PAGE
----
Heart Attack: Dial 999

“You know that feeling when your chest feels so tight that you have to really concentrate hard in order to breathe?” No? Well neither did a heart consultant when this writer tried to describe symptoms to them. And yet, according to the NHS, “a sensation of pressure, heaviness, tightness or squeezing across the chest” is one of the symptoms of a heart attack.

Luckily in this writer’s case what they had experienced was down to something else. But that tale shows just how hard it can be to correctly identify the potential signs of a heart attack. More so when an individual is experiencing one of the less well known symptoms such as sweating or a feeling of uneasiness.

And yet, the earlier that a heart attack is identified, the greater the chances of survival. Nowadays some seventy percent of individuals experiencing a heart attack will survive but that figure climbs to over ninety percent with early hospital treatment. That’s a significant increase. It’s no wonder therefore that the NHS has this month launched a campaign to increase heart attack awareness.

So would you dial 999? A survey revealed that whilst 62% of us would dial 999 if they or a loved one was experiencing commonly known heart attack symptoms, that figure fell to 45% for less well known symptoms. And whilst 70% of individuals surveyed recognised pain in the chest as a heart attack symptom, that figure dropped to 41% of individuals who recognised sweating as a symptom. Dropping still further down the awareness stakes, just 27% knew that feeling weak, lightheaded, or a feeling of general unease could also potentially signal a heart attack.

The full list of potential symptoms can be found on the NHS campaign website. It is also worth noting that men and women can experience heart attacks in different ways. As the campaign website says: “While the most common symptom of a heart attack in both men and women is chest pain, women are more likely to experience other symptoms such as shortness of breath, nausea/vomiting and back or jaw pain.”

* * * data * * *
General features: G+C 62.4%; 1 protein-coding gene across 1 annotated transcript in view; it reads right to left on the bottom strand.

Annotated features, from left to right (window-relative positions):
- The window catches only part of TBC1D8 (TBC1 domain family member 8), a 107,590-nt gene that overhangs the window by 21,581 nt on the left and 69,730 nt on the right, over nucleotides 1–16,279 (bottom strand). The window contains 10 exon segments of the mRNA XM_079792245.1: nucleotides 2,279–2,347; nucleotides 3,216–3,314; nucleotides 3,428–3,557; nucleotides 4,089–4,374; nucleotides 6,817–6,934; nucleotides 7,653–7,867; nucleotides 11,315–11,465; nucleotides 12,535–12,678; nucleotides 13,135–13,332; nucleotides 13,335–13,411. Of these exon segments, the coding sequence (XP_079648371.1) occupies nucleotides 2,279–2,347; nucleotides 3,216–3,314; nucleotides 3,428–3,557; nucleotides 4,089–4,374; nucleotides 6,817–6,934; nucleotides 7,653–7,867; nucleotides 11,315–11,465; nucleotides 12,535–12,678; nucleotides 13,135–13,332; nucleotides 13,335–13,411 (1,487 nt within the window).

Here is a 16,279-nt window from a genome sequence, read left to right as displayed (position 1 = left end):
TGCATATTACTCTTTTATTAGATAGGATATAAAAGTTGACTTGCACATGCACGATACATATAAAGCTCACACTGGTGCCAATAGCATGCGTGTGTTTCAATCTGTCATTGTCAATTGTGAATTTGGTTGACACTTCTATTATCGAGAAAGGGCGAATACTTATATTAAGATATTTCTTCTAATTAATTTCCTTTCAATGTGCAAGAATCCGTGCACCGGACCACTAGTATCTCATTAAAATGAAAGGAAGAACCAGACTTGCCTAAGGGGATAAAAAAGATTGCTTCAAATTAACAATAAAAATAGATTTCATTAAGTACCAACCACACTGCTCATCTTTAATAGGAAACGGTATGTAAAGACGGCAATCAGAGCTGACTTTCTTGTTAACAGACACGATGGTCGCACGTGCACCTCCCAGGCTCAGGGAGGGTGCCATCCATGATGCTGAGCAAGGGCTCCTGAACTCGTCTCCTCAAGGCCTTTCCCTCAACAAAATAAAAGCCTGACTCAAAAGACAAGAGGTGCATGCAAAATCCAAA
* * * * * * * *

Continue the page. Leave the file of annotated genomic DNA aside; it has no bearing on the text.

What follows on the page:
That difference in experience led to a 2016 study by the University of Leeds to conclude that women had a 50% greater chance of having an initial misdiagnosis than men. The study also found that nearly 30% of patients overall received an initial diagnosis which differed from their final heart attack diagnosis.

It’s hardly surprising therefore that the NHS campaign message is twofold. Firstly, study and be aware of potential heart attack symptoms. Secondly, if you suspect a heart attack, don’t delay in calling 999. As Dr Charmaine Griffiths, chief executive of the British Heart Foundation, said: “Every minute counts when you’re having a heart attack – it’s a medical emergency, and immediate treatment could be the difference between life and death. It can be easy to dismiss early symptoms of a suspected heart attack, but don’t think twice about dialling 999. The NHS and our emergency services are there for everyone, and one quick call could save your life”.